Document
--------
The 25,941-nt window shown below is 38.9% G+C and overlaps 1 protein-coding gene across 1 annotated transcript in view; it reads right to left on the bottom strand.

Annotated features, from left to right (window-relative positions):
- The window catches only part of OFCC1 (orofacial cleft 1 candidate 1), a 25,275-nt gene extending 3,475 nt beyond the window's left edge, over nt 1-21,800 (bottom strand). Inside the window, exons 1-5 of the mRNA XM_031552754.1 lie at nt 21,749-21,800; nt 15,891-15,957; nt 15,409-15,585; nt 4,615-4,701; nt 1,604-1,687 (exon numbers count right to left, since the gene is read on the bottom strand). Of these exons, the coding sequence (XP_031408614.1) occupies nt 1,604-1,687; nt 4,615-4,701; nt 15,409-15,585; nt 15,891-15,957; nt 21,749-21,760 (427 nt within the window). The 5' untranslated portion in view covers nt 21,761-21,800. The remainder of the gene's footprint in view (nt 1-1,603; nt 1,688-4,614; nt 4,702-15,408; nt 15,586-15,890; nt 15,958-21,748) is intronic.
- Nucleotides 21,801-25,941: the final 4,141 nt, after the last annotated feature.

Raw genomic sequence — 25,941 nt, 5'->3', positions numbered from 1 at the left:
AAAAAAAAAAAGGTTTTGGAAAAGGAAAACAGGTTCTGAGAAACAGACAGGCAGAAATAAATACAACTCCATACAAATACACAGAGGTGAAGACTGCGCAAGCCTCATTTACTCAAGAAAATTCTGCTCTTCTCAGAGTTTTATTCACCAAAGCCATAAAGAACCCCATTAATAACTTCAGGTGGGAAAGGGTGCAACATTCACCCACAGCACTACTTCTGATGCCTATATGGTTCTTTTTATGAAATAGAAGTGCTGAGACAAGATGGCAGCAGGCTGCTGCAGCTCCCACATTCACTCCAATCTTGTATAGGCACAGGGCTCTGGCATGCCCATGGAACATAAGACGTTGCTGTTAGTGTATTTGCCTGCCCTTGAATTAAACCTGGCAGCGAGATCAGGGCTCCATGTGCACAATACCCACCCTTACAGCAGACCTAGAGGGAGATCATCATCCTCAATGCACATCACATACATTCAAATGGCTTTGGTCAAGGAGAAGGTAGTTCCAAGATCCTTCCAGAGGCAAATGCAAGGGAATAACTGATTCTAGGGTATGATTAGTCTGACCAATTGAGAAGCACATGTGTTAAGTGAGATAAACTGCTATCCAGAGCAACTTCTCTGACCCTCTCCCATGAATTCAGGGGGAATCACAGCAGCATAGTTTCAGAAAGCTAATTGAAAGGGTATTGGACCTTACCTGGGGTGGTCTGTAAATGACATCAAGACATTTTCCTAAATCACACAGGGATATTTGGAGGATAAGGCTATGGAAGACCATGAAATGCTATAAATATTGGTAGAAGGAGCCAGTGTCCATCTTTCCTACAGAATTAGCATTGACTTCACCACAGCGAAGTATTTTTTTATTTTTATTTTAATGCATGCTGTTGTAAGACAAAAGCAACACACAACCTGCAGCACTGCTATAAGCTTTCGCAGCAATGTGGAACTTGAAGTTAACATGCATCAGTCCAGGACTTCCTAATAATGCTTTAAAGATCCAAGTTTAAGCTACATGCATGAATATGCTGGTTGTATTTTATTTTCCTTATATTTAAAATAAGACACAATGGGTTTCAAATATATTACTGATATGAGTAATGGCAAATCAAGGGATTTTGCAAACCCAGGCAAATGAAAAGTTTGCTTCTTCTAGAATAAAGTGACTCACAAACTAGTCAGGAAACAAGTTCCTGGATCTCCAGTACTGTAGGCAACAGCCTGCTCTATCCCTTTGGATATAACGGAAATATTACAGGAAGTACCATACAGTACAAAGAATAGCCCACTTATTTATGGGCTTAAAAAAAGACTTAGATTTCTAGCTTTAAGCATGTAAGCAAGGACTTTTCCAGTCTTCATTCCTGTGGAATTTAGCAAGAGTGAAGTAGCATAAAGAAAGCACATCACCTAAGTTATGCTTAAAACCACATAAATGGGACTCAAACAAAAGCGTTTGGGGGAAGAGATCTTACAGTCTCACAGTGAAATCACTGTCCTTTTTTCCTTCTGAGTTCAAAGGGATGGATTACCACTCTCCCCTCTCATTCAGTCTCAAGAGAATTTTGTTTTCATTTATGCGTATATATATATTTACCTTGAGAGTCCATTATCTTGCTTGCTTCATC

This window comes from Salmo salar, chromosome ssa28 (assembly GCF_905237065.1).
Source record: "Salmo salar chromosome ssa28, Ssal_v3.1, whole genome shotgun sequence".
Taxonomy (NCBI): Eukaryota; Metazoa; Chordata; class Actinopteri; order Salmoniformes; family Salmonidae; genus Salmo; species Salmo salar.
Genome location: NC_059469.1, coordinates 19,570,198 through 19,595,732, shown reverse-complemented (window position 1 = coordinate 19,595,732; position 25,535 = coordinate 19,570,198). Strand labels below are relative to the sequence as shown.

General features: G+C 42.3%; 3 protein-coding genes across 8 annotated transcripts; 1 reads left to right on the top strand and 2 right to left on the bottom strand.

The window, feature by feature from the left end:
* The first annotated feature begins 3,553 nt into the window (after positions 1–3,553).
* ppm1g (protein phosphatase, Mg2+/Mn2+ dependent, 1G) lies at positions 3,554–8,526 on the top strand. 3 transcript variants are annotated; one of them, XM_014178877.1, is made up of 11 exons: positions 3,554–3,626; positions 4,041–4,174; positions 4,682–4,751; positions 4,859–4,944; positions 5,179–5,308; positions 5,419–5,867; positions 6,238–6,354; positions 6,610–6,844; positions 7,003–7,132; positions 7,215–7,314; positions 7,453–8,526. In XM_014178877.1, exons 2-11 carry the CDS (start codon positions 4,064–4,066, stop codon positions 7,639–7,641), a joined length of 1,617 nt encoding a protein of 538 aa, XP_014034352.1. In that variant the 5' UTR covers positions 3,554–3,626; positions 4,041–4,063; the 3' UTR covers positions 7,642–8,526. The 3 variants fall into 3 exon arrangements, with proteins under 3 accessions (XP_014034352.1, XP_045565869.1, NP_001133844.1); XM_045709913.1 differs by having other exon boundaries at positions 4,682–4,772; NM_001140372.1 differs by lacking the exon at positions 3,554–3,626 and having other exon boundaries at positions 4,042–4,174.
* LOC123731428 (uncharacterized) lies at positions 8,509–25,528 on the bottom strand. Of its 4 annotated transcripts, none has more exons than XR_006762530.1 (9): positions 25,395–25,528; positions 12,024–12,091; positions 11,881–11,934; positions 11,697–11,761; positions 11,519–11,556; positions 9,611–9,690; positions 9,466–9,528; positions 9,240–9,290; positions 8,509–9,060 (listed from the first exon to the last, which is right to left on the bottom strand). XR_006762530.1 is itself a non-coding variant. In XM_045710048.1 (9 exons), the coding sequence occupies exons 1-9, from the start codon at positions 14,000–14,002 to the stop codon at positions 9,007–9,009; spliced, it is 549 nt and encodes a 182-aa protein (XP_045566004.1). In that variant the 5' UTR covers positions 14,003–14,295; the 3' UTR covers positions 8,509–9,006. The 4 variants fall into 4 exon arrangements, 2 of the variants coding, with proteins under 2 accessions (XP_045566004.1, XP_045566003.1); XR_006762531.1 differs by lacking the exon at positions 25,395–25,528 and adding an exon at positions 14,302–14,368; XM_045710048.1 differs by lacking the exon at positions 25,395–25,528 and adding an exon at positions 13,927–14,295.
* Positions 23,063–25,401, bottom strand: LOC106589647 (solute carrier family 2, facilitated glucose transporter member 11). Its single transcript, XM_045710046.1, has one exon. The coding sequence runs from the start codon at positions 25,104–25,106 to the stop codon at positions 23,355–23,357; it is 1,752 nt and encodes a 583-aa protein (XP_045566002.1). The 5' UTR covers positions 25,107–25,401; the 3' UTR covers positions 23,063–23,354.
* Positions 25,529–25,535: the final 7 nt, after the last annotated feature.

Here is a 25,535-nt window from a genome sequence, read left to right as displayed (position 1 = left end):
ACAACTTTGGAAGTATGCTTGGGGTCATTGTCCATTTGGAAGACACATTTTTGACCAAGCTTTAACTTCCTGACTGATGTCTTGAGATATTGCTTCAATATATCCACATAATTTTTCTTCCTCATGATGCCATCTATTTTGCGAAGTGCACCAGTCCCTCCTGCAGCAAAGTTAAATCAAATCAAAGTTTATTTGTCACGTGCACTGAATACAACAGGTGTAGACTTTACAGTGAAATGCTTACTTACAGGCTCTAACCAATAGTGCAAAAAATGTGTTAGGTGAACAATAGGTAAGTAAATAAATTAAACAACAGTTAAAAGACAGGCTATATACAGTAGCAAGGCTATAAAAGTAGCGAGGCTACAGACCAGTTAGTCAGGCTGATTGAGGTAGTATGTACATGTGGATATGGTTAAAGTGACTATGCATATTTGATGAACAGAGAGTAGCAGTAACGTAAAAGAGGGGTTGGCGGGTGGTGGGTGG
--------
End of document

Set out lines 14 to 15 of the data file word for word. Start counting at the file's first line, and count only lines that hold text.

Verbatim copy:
* ppm1g (protein phosphatase, Mg2+/Mn2+ dependent, 1G) lies at positions 3,554–8,526 on the top strand. 3 transcript variants are annotated; one of them, XM_014178877.1, is made up of 11 exons: positions 3,554–3,626; positions 4,041–4,174; positions 4,682–4,751; positions 4,859–4,944; positions 5,179–5,308; positions 5,419–5,867; positions 6,238–6,354; positions 6,610–6,844; positions 7,003–7,132; positions 7,215–7,314; positions 7,453–8,526. In XM_014178877.1, exons 2-11 carry the CDS (start codon positions 4,064–4,066, stop codon positions 7,639–7,641), a joined length of 1,617 nt encoding a protein of 538 aa, XP_014034352.1. In that variant the 5' UTR covers positions 3,554–3,626; positions 4,041–4,063; the 3' UTR covers positions 7,642–8,526. The 3 variants fall into 3 exon arrangements, with proteins under 3 accessions (XP_014034352.1, XP_045565869.1, NP_001133844.1); XM_045709913.1 differs by having other exon boundaries at positions 4,682–4,772; NM_001140372.1 differs by lacking the exon at positions 3,554–3,626 and having other exon boundaries at positions 4,042–4,174.
* LOC123731428 (uncharacterized) lies at positions 8,509–25,528 on the bottom strand. Of its 4 annotated transcripts, none has more exons than XR_006762530.1 (9): positions 25,395–25,528; positions 12,024–12,091; positions 11,881–11,934; positions 11,697–11,761; positions 11,519–11,556; positions 9,611–9,690; positions 9,466–9,528; positions 9,240–9,290; positions 8,509–9,060 (listed from the first exon to the last, which is right to left on the bottom strand). XR_006762530.1 is itself a non-coding variant. In XM_045710048.1 (9 exons), the coding sequence occupies exons 1-9, from the start codon at positions 14,000–14,002 to the stop codon at positions 9,007–9,009; spliced, it is 549 nt and encodes a 182-aa protein (XP_045566004.1). In that variant the 5' UTR covers positions 14,003–14,295; the 3' UTR covers positions 8,509–9,006. The 4 variants fall into 4 exon arrangements, 2 of the variants coding, with proteins under 2 accessions (XP_045566004.1, XP_045566003.1); XR_006762531.1 differs by lacking the exon at positions 25,395–25,528 and adding an exon at positions 14,302–14,368; XM_045710048.1 differs by lacking the exon at positions 25,395–25,528 and adding an exon at positions 13,927–14,295.